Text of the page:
Note: This is a guest post written by William Judd. Images courtesy of NeedForSpeed.com
Need for Speed Most Wanted is the second Need for Speed title to come out of the British Criterion Games studio. While their first effort, a remake of the Hot Pursuit franchise, was very much in the mold of the Need for Speed franchise, Most Wanted is a much sharper departure. The game seems more similar to the open-world, exploration-focused Burnout Paradise than normal Need for Speed fare. While some super fans might disagree, I can’t help but see that as a good thing.
For too long, Need for Speed titles have been laboured with weird single player modes, where street gangsters and urban racers would be competing for attention when they weren’t running from the cops. While the inclusion of real-world actresses and pseudo-live action movies were interesting in their own way, ultimately I don’t feel they have much place in a racing game. Most Wanted is much different, with no visible humans beyond the faceless, helmeted drivers.
Instead, it’s all about the cars. Unlike Burnout, Need for Speed continues to enjoy good relations and deep pockets to depict real cars in their games, including Porsches which are noticeably absent from pretty much every franchise. The inclusion means that the cars can really be the focus; when you’re competing against the Top 10 Most Wanted drivers it’s just the car that is mentioned. Beat this car, then take it down to get it for yourself. No weird waffle about this girl and her car and her personality that manifests in precisely nothing beyond her ten second intro clip. Instead, we get these artsy and weird intro sequences that show off the game world in weird colours or the Most Wanted Cars coming together in odd ways. It’s a great improvement, and for the first time in a long time I watched the intro sequence of every race – at least the first time.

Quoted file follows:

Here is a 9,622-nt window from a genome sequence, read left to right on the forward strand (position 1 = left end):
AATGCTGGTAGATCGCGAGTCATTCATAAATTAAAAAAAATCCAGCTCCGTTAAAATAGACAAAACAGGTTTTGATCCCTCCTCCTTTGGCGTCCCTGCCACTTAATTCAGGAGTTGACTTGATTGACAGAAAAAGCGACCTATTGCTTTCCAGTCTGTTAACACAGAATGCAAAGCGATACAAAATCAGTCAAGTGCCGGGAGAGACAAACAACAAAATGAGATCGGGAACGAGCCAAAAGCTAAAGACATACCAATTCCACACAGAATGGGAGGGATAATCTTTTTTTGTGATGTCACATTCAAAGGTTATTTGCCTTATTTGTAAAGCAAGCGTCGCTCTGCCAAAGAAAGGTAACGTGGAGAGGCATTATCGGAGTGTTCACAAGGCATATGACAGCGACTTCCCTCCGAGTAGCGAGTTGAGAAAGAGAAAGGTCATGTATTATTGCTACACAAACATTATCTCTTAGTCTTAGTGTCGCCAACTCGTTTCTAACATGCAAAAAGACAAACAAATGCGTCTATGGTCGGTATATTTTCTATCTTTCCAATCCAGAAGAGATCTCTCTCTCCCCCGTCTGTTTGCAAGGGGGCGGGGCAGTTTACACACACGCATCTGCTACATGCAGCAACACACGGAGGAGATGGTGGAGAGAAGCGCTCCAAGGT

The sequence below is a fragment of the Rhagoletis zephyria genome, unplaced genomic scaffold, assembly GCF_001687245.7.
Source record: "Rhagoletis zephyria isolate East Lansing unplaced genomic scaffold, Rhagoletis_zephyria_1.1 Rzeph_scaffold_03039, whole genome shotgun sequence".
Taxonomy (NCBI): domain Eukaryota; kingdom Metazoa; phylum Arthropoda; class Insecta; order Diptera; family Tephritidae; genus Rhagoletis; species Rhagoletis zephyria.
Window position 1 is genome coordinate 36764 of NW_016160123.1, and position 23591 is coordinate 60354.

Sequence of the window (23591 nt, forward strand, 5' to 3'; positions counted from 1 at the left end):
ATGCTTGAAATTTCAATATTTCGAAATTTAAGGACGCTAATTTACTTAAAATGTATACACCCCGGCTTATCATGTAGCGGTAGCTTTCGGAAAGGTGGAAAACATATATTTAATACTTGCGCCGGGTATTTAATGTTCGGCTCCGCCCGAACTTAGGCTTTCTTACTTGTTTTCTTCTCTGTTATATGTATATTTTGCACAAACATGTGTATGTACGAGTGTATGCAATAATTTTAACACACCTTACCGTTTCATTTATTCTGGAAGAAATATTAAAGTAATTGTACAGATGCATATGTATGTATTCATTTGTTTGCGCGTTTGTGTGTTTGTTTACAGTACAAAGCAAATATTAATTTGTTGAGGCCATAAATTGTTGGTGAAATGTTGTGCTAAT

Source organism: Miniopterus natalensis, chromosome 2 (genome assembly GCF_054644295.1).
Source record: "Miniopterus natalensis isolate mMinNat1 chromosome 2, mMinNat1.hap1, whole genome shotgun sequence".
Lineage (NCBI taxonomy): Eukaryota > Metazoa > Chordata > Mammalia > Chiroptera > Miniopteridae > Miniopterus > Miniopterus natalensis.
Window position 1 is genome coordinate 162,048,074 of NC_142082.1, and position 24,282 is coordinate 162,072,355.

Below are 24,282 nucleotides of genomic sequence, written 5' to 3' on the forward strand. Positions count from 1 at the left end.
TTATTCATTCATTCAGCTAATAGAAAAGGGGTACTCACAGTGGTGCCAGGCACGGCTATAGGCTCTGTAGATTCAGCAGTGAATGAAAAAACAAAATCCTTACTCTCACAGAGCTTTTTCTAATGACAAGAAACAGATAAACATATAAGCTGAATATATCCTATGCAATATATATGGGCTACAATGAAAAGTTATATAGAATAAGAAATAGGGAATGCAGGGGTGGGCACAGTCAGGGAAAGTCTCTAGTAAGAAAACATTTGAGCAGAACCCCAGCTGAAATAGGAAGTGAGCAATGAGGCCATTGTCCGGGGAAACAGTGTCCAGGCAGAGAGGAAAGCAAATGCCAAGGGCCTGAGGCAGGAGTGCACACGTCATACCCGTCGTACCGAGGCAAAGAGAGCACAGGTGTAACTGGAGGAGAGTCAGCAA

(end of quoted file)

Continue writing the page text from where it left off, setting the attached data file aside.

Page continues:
Yup, you will be retrying races a lot in this game. This is partly I feel a technical problem – I seem to experience a good deal of input lag in the game, perhaps half a second or so. That makes avoiding traffic or obstacles difficult, and you will quickly find that hitting into random cars will be the bane of your racing life. It’s not just a hit though – every time you clip a vehicle, you can’t just keep racing; instead your car blows up and explodes away in a thoroughly unrealistic manner. As you watch your car spinning off lazily into the distance, you’ve got to wait a good two or three seconds before you’re respawned, usually quite a bit back in the pack. While the generous rubberbanding alleviates the problem, it’s still a massive frustration.
Overall though, the game is worth playing. Most Wanted I can easily recommend to fans of both series, Burnout and Need for Speed, as a worthy intersection that takes the best parts of both. While the game needs a few tweaks (like making vehicles less likely to explode on contact with traffic), overall it’s a fine game that is definitely worth a rent if not a buy.
Note: This guest post was written by William Judd. William writes for Mobile Fun, the UK’s leading online retailer of Google Nexus 7 cases.
To be Most Wanted, you’ll need to outrun the cops, outdrive your friends, and outsmart your rivals. With a relentless police force gunning to take you down, you’ll need to make split second decisions. Use the open world to your advantage to find hiding spots, hit jumps and earn new vehicles to keep you one step ahead.
In true Criterion Games fashion, your friends are at the heart of your experience. In an open world with no menus or lobbies, you’ll be able to instantly challenge your friends and prove your driving skill in a variety of seamless multiplayer events. Your rivals will do everything they can to stop you from getting to the top. In this world, there can only be one Most Wanted.